The Chronicle Issue 4

By May 14, 2021 No Comments

Principal Report

Dear Parents, Guardians, Friends and Students

For those of you who are new to our community I thought it would be good to share some information about our co-teaching model that we have developed at the College for our Year 7 – 10 students. It is a style of teaching that has been developing over the last few years and more schools are adopting it in some form. The upper school classes are also looking at ways to utilise some of these strategies to enhance what they are doing in their class. We received a merit award for our model last year in the inaugural Quality Catholic Education (QCE) Awards presented by CEWA.

Edmund Rice College Co-Teaching Model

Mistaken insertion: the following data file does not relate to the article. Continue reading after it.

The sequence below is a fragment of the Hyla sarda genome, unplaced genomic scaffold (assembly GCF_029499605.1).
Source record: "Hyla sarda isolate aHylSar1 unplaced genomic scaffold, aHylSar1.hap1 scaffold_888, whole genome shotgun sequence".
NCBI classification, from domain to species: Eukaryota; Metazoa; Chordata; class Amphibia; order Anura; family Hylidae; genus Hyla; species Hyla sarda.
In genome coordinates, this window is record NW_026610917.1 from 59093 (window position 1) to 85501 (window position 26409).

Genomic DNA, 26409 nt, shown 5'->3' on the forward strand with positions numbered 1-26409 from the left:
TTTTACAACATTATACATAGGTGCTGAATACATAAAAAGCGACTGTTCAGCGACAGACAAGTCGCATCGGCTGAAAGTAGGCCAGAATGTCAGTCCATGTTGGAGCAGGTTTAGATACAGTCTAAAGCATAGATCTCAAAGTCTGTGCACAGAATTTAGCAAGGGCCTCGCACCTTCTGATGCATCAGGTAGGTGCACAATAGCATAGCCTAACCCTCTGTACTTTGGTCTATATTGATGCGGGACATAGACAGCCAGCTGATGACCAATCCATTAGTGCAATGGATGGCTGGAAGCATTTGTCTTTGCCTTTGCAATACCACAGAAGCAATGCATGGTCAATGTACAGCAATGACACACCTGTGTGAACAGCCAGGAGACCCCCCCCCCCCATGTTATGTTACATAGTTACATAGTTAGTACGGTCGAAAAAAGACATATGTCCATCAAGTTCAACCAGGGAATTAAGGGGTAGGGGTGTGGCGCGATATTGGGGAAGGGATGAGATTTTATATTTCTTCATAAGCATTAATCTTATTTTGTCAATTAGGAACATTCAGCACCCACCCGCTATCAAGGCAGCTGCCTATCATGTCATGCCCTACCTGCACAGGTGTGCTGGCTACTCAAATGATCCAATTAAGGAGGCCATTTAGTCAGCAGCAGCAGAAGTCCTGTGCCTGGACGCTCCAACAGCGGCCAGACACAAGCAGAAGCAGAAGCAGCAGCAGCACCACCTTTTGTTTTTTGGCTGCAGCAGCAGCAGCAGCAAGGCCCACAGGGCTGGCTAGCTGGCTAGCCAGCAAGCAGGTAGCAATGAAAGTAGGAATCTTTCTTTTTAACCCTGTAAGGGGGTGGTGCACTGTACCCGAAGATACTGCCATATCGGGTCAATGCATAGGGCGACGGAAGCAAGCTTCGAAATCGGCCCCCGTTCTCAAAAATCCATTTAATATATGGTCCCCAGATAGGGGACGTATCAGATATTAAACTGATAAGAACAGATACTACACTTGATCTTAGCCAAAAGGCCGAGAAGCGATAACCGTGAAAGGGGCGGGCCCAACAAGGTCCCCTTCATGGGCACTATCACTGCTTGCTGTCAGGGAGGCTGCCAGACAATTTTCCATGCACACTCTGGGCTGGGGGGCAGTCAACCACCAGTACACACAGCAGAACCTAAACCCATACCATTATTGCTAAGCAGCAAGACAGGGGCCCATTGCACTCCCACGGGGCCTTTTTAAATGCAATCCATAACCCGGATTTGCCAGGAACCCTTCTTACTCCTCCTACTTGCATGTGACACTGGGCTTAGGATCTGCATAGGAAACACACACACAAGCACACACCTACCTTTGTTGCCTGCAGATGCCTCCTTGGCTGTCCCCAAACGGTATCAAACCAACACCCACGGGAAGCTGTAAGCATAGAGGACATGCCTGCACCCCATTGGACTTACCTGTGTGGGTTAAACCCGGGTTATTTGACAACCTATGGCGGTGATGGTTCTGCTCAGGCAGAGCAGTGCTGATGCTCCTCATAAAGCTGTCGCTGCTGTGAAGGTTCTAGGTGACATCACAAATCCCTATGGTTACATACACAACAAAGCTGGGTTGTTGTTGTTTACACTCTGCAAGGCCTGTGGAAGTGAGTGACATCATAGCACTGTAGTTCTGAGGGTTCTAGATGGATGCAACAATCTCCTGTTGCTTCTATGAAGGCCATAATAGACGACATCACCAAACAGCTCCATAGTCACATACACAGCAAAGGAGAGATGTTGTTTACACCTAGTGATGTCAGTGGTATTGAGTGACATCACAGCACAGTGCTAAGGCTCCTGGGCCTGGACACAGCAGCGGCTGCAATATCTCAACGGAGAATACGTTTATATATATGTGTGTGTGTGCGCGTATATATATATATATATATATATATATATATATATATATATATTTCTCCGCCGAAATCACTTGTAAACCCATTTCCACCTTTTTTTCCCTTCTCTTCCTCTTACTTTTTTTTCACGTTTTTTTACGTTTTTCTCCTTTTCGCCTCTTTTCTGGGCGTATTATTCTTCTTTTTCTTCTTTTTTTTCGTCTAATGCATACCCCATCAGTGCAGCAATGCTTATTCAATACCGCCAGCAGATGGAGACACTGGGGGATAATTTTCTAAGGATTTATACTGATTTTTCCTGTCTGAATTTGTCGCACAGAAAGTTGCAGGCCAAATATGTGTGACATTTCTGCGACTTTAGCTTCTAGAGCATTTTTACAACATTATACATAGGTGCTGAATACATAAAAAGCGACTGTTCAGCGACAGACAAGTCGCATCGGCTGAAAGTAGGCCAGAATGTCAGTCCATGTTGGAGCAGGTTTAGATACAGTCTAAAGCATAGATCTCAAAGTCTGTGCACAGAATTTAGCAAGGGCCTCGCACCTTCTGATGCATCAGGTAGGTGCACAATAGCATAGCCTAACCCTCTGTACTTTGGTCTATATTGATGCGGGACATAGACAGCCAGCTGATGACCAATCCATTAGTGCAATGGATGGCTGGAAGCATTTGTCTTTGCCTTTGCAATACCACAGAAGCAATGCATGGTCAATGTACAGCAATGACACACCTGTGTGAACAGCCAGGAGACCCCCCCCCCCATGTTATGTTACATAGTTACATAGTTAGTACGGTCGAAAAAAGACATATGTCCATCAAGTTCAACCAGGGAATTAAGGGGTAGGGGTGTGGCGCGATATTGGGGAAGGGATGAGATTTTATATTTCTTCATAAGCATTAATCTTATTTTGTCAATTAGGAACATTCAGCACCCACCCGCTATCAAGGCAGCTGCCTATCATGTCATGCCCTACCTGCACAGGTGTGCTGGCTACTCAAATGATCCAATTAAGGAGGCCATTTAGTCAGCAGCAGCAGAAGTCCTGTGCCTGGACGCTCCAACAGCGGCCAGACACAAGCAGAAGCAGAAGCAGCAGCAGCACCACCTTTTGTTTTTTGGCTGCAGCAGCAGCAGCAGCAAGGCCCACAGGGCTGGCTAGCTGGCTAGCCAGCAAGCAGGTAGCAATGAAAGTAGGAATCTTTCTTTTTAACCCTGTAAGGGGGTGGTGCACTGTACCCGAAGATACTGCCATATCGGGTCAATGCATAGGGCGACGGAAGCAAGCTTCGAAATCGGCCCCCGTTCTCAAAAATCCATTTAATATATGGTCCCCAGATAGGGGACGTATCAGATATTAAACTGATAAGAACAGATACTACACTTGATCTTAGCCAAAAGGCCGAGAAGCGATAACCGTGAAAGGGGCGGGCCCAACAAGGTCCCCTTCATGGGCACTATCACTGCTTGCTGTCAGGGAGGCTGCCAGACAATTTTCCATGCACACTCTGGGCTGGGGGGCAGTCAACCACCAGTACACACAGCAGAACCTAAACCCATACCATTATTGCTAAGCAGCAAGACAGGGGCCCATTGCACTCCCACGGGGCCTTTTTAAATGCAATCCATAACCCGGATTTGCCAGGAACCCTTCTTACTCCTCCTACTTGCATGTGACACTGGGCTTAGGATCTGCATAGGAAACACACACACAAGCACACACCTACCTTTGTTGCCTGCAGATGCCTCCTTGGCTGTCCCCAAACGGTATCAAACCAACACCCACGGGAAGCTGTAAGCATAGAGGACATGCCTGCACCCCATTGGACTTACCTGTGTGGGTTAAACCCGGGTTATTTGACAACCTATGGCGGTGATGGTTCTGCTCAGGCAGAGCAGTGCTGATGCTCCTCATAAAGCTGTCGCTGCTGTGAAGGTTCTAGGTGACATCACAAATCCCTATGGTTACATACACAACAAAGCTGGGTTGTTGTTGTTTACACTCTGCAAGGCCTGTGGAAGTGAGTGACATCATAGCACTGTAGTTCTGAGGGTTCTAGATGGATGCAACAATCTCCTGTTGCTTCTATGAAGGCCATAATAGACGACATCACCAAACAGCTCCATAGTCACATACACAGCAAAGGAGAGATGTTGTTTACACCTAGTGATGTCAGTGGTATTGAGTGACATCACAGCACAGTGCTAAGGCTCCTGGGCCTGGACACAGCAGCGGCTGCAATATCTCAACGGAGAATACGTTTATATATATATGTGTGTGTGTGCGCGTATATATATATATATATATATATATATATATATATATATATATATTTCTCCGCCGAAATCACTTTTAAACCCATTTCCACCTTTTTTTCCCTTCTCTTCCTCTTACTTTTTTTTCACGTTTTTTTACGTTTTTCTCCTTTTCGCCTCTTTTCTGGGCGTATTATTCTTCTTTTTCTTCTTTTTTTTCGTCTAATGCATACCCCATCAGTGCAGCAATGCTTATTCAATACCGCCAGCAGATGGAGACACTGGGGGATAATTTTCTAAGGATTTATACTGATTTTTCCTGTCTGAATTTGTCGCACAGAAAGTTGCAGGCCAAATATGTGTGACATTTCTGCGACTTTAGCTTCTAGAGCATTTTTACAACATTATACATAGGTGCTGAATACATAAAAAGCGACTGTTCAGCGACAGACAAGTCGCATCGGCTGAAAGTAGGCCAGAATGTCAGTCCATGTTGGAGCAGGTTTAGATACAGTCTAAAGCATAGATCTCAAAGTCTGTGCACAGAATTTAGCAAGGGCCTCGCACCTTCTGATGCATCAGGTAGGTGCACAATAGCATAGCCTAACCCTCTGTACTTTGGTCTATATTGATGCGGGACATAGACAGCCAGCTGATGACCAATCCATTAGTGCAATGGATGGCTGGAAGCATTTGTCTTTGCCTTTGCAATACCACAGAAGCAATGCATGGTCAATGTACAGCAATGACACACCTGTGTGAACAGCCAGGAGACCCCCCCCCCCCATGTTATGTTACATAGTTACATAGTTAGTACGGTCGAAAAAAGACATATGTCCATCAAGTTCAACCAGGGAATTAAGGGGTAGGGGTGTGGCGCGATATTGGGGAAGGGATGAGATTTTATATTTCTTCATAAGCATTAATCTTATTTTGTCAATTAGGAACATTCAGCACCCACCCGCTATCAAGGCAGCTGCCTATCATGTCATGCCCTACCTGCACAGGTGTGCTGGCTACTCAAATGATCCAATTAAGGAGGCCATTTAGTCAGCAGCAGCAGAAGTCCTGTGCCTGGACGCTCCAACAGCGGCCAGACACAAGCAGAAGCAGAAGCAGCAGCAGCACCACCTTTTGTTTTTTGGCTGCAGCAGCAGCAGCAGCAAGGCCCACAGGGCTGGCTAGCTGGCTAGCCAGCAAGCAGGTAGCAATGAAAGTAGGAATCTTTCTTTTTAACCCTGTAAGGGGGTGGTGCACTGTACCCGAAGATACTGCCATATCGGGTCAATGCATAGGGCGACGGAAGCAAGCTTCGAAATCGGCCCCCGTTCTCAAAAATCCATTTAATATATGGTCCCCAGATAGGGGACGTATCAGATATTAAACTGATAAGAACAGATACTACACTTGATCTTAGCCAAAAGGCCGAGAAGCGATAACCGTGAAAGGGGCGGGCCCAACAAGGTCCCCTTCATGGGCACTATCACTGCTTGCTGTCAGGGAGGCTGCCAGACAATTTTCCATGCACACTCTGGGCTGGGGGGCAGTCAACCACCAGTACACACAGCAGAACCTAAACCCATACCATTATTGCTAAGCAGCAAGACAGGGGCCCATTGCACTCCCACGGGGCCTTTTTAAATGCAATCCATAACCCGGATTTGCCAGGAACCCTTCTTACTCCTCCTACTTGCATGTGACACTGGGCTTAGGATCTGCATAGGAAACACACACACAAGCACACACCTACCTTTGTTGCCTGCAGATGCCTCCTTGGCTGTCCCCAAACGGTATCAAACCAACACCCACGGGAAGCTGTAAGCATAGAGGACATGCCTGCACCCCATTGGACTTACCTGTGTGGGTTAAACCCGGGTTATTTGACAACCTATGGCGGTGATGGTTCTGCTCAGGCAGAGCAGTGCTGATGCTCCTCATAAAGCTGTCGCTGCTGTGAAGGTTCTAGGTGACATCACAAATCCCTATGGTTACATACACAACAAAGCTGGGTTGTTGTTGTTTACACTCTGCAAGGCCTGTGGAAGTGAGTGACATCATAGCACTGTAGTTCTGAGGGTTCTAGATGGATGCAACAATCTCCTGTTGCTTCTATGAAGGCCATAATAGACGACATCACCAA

The College has developed a co-teaching model for our diverse student cohort. It is a fully inclusive environment where teachers have autonomy. A dynamic class structure for Year 7 to Year 10 was developed collaboratively utilising a co-teaching model with two teachers and a teaching assistant for each year level. The model implements the practices of Universal Design that allows for an inclusive model catering to a broad range of academic levels where individualised instruction is conducted with differentiated groupings in a flexible learning environment. This enables staff to have full autonomy in classroom implementation, professional dialogue and experimentation with new teaching methodologies such as Project Based Learning.